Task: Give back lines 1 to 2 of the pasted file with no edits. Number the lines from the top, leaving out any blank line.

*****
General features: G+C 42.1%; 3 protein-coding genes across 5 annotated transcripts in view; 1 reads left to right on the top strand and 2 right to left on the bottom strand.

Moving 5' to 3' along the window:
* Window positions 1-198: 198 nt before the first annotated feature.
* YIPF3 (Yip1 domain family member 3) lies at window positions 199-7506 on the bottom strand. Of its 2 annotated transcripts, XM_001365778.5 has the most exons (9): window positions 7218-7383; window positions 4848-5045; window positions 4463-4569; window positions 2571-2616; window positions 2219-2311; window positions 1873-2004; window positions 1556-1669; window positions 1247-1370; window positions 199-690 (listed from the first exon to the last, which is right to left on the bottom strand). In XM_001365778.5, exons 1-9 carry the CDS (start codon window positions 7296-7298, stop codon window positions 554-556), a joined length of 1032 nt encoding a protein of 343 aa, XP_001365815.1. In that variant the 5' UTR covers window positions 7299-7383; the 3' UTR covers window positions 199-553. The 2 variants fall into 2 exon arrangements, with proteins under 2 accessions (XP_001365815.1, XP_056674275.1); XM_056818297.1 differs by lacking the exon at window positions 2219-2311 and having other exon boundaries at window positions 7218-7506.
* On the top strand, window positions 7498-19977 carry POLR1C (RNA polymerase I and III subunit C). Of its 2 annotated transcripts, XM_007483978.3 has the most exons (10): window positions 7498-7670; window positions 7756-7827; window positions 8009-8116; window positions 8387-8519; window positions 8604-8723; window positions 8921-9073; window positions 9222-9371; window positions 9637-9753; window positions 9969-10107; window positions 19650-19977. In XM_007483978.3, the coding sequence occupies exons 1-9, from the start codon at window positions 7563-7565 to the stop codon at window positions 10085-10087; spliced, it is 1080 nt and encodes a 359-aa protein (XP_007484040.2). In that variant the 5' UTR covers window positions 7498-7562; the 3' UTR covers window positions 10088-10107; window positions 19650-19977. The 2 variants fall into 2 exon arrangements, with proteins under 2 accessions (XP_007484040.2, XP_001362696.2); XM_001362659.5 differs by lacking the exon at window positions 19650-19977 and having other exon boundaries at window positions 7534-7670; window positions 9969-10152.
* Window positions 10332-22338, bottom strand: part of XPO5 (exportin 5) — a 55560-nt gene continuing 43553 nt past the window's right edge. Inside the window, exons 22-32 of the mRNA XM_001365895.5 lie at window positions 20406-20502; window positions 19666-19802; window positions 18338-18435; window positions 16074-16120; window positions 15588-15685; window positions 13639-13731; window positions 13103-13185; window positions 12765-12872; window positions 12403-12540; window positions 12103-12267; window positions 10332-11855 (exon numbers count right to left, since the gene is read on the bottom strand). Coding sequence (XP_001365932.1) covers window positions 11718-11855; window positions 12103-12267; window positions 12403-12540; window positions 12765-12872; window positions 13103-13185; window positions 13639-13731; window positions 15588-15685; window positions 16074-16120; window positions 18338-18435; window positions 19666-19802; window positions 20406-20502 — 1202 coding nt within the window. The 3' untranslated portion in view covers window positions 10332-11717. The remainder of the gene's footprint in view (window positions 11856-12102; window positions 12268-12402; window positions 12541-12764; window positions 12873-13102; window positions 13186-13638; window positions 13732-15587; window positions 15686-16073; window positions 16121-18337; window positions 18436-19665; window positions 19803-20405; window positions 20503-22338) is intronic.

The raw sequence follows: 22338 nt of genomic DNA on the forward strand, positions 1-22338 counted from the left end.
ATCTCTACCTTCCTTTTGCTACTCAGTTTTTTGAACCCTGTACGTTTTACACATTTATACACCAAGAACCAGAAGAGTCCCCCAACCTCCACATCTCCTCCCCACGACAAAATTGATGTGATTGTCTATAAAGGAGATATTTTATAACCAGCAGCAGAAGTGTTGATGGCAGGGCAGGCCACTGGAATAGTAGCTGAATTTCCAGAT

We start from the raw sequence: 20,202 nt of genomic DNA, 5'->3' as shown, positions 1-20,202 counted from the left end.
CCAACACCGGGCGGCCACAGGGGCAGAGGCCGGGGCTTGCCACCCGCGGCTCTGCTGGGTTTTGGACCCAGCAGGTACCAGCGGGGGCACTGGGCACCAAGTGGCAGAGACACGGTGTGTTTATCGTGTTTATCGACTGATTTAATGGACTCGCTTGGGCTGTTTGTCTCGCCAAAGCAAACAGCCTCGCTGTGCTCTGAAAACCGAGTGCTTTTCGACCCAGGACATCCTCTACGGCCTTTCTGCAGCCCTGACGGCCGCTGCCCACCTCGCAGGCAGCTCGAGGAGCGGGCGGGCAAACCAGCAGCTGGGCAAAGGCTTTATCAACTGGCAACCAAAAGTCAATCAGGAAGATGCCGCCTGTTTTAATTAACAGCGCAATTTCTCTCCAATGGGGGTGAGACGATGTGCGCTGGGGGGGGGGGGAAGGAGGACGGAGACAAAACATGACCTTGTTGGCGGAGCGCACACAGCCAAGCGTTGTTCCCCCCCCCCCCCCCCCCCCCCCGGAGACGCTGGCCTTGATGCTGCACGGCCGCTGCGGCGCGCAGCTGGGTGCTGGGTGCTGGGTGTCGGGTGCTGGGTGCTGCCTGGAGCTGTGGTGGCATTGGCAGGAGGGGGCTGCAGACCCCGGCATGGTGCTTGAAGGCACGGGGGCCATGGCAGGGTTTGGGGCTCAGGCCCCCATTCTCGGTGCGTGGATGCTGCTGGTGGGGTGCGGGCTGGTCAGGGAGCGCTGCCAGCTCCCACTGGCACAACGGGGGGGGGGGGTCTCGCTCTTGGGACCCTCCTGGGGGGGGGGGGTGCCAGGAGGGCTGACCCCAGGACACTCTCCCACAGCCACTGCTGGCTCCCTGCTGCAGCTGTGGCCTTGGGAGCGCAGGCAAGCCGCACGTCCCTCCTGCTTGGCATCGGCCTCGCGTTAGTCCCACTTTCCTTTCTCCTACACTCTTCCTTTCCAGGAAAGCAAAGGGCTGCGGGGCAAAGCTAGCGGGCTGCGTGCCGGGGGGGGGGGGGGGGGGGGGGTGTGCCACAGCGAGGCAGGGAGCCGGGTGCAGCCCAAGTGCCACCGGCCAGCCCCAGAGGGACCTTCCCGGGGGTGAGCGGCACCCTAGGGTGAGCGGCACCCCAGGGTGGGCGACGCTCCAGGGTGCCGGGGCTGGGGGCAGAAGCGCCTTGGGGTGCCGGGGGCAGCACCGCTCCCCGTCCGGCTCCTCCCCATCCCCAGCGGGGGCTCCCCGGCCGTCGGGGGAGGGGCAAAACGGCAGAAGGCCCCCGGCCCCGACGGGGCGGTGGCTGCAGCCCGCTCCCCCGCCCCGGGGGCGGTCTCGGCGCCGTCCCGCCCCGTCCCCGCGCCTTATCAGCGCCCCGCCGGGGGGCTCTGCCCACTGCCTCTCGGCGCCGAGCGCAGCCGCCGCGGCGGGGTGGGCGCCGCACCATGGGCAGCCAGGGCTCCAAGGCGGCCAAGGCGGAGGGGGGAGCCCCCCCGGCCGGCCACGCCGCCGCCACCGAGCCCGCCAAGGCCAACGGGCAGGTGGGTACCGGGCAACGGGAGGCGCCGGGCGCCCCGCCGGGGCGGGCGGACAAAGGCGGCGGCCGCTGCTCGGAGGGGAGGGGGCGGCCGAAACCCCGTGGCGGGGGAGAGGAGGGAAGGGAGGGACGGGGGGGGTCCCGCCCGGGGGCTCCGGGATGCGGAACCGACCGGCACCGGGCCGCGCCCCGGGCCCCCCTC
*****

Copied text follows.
General features: G+C 42.1%; 3 protein-coding genes across 5 annotated transcripts in view; 1 reads left to right on the top strand and 2 right to left on the bottom strand.

Moving 5' to 3' along the window: